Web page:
Making Happy People: The nature of happiness and its origins in childhood

Paul Martin

From the author of the highly successful ‘Counting Sheep’ comes a book on the study of happiness.

‘Making Happy People’ is quite simply a study of happiness. It looks at the origins of happiness within the individual during the lifelong process of development from birth to death. It also explores the relationship between happiness and success, and the ways in which early experience, parents and education influence each individual’s capacity for happiness, the most sought-after and most elusive human property.

Breaking new ground in the literature of happiness, this book offers a scientific perspective on a subject that has hitherto been the preserve of philosophers, artists, psychoanalysts and self-help gurus.

All parents want their children to be happy, but few take things further than this vague wish – until things start to go wrong and unhappiness has arrived to stay. Only then do they realise that what might seem obvious at first glance is in fact far from obvious. Accessible to parents and teachers alike, ‘Making Happy People’ uses the perspective of psychology and biology to reveal the way to be happy and to help children become happy people for life.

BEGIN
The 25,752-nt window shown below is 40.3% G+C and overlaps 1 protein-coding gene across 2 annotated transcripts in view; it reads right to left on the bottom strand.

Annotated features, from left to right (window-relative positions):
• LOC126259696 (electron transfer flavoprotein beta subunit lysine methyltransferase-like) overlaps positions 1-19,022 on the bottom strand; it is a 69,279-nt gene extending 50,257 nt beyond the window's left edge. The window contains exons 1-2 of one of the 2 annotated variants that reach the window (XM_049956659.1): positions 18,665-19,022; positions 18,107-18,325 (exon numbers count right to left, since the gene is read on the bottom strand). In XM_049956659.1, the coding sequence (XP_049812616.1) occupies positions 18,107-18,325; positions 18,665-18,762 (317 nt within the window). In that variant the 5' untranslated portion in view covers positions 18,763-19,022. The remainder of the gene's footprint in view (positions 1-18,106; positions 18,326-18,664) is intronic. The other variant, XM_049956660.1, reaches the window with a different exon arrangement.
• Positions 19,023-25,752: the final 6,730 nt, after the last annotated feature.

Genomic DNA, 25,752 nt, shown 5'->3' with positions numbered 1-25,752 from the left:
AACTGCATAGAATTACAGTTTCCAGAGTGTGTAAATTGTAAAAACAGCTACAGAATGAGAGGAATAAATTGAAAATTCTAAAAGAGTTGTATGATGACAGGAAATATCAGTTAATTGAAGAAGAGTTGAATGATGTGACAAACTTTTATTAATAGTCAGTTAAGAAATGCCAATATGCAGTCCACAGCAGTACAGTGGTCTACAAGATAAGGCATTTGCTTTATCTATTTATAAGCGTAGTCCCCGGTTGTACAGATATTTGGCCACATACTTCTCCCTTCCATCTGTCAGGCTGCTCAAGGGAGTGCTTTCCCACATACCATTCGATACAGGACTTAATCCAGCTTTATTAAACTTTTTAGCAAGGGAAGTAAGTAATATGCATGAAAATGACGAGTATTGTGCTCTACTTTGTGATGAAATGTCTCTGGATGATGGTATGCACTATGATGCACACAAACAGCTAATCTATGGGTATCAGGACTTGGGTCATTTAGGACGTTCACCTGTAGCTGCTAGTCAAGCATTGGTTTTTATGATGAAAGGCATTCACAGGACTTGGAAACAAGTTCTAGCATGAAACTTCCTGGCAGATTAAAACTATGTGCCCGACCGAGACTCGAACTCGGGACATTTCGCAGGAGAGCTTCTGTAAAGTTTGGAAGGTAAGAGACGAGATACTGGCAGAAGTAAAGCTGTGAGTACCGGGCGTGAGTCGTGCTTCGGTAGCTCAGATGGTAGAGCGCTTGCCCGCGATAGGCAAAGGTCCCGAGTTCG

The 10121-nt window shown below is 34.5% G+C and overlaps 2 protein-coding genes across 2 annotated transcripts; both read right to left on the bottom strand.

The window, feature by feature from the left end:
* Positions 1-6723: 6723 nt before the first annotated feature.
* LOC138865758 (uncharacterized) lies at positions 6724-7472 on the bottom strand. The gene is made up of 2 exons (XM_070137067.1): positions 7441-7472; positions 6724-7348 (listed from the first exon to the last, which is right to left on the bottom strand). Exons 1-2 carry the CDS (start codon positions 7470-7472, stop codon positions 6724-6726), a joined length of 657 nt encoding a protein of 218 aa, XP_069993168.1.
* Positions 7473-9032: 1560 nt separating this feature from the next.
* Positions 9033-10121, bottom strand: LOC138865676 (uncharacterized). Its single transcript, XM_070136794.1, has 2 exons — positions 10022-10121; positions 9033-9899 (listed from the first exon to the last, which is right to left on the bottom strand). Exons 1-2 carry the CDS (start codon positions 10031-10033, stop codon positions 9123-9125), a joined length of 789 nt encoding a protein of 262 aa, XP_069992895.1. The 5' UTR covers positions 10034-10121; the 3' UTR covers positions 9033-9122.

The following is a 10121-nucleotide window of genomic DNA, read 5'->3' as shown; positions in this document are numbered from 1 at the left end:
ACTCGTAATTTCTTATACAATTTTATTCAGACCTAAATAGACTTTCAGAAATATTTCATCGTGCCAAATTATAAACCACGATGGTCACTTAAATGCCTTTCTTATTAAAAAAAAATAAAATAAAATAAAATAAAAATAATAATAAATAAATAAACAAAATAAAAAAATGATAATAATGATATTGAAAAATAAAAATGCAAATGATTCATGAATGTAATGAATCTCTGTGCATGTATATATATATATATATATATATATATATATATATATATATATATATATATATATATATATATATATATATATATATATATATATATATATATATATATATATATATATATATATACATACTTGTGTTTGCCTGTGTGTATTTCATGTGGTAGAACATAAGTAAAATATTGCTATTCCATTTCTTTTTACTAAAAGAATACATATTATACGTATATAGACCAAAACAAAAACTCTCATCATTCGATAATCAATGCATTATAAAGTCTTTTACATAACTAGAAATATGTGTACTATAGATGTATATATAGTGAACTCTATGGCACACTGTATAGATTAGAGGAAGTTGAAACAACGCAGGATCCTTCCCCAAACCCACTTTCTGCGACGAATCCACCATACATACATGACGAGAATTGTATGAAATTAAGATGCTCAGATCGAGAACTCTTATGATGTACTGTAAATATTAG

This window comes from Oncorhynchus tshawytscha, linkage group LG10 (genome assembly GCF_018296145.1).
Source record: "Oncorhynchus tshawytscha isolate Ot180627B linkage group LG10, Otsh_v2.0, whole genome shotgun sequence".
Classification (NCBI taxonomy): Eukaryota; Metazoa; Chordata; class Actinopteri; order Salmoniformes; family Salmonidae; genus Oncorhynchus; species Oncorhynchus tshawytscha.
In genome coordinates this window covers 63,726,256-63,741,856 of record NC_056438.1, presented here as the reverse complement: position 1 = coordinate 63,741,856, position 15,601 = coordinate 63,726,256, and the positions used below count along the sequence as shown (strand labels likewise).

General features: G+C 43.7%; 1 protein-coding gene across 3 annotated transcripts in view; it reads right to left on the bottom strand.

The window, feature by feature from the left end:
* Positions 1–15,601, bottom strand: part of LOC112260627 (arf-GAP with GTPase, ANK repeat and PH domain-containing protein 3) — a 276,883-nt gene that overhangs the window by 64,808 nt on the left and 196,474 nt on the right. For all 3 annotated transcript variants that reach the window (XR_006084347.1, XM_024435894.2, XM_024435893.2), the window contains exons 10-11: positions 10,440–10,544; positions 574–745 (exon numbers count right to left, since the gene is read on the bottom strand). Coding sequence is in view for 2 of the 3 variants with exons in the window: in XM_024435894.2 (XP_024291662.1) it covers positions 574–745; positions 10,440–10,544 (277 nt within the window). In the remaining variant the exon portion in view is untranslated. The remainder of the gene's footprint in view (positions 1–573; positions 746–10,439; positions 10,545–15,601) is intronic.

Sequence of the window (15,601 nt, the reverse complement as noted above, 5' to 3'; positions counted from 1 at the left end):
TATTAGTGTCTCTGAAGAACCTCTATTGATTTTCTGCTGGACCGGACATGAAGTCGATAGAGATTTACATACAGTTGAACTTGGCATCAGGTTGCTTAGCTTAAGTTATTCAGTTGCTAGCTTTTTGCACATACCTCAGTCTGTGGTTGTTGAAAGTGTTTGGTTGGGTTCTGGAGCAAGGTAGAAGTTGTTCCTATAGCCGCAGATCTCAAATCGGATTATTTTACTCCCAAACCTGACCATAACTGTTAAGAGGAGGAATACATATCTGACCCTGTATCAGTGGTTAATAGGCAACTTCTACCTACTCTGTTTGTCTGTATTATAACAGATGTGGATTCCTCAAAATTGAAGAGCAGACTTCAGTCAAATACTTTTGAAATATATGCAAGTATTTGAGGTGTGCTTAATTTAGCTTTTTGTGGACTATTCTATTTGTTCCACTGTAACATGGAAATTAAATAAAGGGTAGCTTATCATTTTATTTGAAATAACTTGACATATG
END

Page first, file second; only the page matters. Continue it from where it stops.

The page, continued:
Reviews of Making Happy People: The nature of happiness and its origins in childhood

    • ‘In “Making Happy People”, Paul Martin proves himself a man of kindness and blithe optimism whose delightful diktats would be of benefit to us all.’ Mail on Sunday
    • Praise for ‘Counting Sheep’:
    • ‘Energetic and immensely readable, this is as good a popular science book as I have read…written with such vivacity and infectious enthusiasm that by the end of this book you’ll be racing for your bed to try out a few sleepy experiments for yourself.’ Evening Standard
    • ‘A masterpiece of efficiently and entertainingly delivered information, bracingly clear and thoroughly researched.’ New Statesman
    • ‘A thoroughly engaging and passionate book…littered with fascinating experiments, titillating examples and offbeat asides.’ Scotland on Sunday